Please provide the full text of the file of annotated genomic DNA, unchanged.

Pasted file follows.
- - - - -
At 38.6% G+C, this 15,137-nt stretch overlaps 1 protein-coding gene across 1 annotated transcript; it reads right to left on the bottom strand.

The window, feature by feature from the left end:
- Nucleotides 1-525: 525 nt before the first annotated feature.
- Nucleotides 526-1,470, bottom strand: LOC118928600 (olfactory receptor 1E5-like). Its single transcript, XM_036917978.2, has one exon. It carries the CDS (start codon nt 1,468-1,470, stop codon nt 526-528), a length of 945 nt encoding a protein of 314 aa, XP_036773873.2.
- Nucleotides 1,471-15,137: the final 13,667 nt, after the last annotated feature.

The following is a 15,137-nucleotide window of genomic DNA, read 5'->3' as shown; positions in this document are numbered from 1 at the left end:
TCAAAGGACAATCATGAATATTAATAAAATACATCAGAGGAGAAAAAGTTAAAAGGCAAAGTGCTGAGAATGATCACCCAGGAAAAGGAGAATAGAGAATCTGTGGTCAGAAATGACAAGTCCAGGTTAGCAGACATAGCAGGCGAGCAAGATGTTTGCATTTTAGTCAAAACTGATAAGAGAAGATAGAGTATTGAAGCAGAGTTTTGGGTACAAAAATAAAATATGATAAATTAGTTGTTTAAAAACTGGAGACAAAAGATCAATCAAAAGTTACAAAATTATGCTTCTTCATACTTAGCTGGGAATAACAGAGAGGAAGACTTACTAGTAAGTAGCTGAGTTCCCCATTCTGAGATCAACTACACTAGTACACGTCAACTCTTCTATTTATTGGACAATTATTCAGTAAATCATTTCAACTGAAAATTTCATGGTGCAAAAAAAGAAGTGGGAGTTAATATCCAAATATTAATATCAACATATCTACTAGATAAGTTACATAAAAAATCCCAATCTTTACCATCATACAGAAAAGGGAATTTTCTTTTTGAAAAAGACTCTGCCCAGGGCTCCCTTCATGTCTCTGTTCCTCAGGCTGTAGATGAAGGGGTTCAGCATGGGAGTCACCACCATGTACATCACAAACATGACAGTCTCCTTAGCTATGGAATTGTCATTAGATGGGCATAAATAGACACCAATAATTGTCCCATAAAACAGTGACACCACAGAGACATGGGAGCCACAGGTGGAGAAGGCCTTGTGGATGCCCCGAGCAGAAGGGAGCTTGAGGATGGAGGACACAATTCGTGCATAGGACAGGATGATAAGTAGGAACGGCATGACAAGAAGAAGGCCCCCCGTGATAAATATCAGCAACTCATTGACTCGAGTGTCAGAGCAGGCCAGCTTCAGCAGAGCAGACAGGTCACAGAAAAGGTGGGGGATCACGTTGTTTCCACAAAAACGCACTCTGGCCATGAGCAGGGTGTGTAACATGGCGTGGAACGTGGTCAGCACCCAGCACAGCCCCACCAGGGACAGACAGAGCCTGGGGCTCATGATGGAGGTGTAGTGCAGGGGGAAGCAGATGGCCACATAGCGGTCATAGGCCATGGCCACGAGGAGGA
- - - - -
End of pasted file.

At 38.6% G+C, this 15,137-nt stretch overlaps 1 protein-coding gene across 1 annotated transcript; it reads right to left on the bottom strand.

The window, feature by feature from the left end:
- Nucleotides 1-525: 525 nt before the first annotated feature.
- Nucleotides 526-1,470, bottom strand: LOC118928600 (olfactory receptor 1E5-like). Its single transcript, XM_036917978.2, has one exon. It carries the CDS (start codon nt 1,468-1,470, stop codon nt 526-528), a length of 945 nt encoding a protein of 314 aa, XP_036773873.2.
- Nucleotides 1,471-15,137: the final 13,667 nt, after the last annotated feature.

The following is a 15,137-nucleotide window of genomic DNA, read 5'->3' as shown; positions in this document are numbered from 1 at the left end:
TCAAAGGACAATCATGAATATTAATAAAATACATCAGAGGAGAAAAAGTTAAAAGGCAAAGTGCTGAGAATGATCACCCAGGAAAAGGAGAATAGAGAATCTGTGGTCAGAAATGACAAGTCCAGGTTAGCAGACATAGCAGGCGAGCAAGATGTTTGCATTTTAGTCAAAACTGATAAGAGAAGATAGAGTATTGAAGCAGAGTTTTGGGTACAAAAATAAAATATGATAAATTAGTTGTTTAAAAACTGGAGACAAAAGATCAATCAAAAGTTACAAAATTATGCTTCTTCATACTTAGCTGGGAATAACAGAGAGGAAGACTTACTAGTAAGTAGCTGAGTTCCCCATTCTGAGATCAACTACACTAGTACACGTCAACTCTTCTATTTATTGGACAATTATTCAGTAAATCATTTCAACTGAAAATTTCATGGTGCAAAAAAAGAAGTGGGAGTTAATATCCAAATATTAATATCAACATATCTACTAGATAAGTTACATAAAAAATCCCAATCTTTACCATCATACAGAAAAGGGAATTTTCTTTTTGAAAAAGACTCTGCCCAGGGCTCCCTTCATGTCTCTGTTCCTCAGGCTGTAGATGAAGGGGTTCAGCATGGGAGTCACCACCATGTACATCACAAACATGACAGTCTCCTTAGCTATGGAATTGTCATTAGATGGGCATAAATAGACACCAATAATTGTCCCATAAAACAGTGACACCACAGAGACATGGGAGCCACAGGTGGAGAAGGCCTTGTGGATGCCCCGAGCAGAAGGGAGCTTGAGGATGGAGGACACAATTCGTGCATAGGACAGGATGATAAGTAGGAACGGCATGACAAGAAGAAGGCCCCCCGTGATAAATATCAGCAACTCATTGACTCGAGTGTCAGAGCAGGCCAGCTTCAGCAGAGCAGACAGGTCACAGAAAAGGTGGGGGATCACGTTGTTTCCACAAAAACGCACTCTGGCCATGAGCAGGGTGTGTAACATGGCGTGGAACGTGGTCAGCACCCAGCACAGCCCCACCAGGGACAGACAGAGCCTGGGGCTCATGATGGAGGTGTAGTGCAGGGGGAAGCAGATGGCCACATAGCGGTCATAGGCCATGGCCACGAGGAGGA